Yard Act - Land Of The Blind

Proof that success doesn’t always come, or even second time round, Yard Act have had what can only be described as 'a very special year.' With an appearance on Jools Holland before their debut album was even out, their string of ridiculously catchy singles — all casting a sideways and knowing glance at the world around them — have marked them out as the indie band most likely to cross over into the mainstream in 2022.

TV Priest - Lifesize

A band that had only ever played one gig before lockdown, TV Priest have wasted no time since live music returned, and have already quietly got a second album in the bag for release next year. Lifesize isa stepping stone between the raw post-punk of debut Uppers (which, let’s not forget, also came out this year) and what seems to be a more experimental edge to come next. 

Walt Disco - Selfish Lover

One of the UK’s most thrilling bands visually and sonically, Walt Disco have smashed down every barrier this year on the way to bagging a ridiculously prestigious Duran Duran support slot. This New Wave-influenced single is like all of the best bits of the '80s poured into three and a half minutes of unadulterated joy and instantly elevated the Glasgow band above many of their peers.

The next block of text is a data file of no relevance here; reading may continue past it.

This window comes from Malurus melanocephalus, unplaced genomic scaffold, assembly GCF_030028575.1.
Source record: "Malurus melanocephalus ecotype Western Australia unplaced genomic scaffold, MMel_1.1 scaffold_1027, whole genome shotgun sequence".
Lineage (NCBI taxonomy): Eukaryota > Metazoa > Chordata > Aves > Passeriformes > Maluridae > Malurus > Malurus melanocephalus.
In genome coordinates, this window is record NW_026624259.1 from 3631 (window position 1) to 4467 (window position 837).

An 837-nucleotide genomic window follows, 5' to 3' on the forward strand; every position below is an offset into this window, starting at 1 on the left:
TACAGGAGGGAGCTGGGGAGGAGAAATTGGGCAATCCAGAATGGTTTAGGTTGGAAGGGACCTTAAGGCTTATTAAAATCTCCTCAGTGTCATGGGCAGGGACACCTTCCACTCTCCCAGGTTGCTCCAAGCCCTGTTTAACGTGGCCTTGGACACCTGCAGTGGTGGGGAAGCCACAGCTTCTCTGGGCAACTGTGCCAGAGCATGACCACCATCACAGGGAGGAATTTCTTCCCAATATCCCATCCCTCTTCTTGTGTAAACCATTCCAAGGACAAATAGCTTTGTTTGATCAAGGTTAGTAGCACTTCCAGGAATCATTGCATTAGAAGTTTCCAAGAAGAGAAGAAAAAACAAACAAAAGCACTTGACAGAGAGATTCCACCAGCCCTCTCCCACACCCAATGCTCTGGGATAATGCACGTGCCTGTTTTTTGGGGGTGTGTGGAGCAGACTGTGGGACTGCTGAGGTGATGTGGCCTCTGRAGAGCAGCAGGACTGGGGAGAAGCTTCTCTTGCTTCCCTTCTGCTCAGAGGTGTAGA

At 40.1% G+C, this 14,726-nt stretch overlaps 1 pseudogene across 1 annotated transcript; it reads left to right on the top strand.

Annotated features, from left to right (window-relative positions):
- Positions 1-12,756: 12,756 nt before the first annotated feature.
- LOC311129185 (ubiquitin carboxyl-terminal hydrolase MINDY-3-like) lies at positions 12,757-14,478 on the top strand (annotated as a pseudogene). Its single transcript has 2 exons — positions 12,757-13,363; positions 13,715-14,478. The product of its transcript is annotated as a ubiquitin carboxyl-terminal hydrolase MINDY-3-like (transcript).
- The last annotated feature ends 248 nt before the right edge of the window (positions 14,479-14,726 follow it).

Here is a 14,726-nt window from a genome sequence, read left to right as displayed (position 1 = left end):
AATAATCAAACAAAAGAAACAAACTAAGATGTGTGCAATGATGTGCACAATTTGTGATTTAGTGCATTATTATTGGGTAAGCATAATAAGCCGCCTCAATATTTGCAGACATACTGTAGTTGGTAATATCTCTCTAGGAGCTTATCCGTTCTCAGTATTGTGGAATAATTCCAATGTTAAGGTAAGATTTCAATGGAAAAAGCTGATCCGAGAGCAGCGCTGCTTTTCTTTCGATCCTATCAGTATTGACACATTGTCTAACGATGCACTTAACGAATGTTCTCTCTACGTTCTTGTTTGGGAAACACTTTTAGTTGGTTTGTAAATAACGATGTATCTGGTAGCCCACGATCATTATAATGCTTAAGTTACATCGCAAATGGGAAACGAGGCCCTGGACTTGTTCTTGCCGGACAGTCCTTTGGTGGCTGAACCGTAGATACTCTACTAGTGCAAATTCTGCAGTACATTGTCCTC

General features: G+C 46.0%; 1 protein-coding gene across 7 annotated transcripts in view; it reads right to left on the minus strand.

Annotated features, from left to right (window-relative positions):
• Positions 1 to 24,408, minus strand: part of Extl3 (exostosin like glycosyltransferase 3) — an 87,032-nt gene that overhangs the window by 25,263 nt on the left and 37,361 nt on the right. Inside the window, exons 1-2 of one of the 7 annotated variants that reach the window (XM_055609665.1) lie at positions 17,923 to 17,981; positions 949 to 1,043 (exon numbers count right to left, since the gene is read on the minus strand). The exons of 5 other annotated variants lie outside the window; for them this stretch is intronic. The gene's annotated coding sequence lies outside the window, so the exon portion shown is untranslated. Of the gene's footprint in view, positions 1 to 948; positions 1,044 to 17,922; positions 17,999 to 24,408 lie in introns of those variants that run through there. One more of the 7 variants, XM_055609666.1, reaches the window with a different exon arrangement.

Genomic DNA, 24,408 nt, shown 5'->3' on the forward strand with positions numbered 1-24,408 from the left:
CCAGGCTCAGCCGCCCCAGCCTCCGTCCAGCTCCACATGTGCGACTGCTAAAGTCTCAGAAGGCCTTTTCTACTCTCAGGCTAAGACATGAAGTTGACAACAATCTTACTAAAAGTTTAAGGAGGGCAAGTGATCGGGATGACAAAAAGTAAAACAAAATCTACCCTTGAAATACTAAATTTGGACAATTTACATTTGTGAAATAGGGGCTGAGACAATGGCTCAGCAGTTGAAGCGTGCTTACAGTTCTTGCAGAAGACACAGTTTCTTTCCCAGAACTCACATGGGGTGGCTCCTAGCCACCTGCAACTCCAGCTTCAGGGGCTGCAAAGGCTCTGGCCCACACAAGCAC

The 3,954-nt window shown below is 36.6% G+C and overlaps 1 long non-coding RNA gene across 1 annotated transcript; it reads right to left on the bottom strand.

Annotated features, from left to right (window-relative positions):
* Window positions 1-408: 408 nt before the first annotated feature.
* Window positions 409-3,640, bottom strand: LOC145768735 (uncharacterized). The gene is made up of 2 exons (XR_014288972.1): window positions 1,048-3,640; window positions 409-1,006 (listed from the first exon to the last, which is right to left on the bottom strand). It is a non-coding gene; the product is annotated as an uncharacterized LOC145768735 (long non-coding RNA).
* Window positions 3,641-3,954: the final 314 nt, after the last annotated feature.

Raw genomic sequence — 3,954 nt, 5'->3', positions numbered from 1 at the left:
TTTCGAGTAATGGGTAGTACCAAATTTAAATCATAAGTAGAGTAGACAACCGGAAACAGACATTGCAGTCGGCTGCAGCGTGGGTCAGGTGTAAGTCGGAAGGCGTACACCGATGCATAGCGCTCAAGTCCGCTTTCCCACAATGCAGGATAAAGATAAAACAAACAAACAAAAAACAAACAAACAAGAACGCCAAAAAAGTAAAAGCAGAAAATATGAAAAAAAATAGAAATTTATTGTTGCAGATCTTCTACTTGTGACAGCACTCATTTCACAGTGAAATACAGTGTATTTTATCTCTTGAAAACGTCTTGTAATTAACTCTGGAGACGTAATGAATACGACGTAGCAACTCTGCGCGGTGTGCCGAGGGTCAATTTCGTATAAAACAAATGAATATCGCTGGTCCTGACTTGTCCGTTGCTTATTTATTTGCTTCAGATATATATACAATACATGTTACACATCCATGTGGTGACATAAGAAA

Lime Garden - Pulp

Brighton’s Lime Garden are starting to get a lot of people very excited, and it’s no surprise when they’re capable of top-tier indie banger tracks like Pulp. A stupidly funky beat, punctuated with a killer guitar riff and a punch-the-air chorus, this is a fine way to announce yourselves to the world.  

Squid / Martha Skye Murphy - Narrator 

A dazzling mix of post-punk, synthesizers and twin vocals, Narrator showed Squid at their best — right down to the choice of releasing an eight-minute long song as the lead single from their debut album. Seeming to reach its natural end halfway through, it builds itself back up from the ground upwards to a thrilling climax. 

Black Country, New Road - Opus

Opus is eight and a half minutes of carefully constructed chaos, where the London seven-piece summon up some form of avant-garde jazz madness before wrestling it back to earth. Famed for their live shows, this was a thrilling example of just how far the band could also push the envelope on their debut record and was a constant reminder of how thrilling music can be when it enters new territories. 

English Teacher - R&B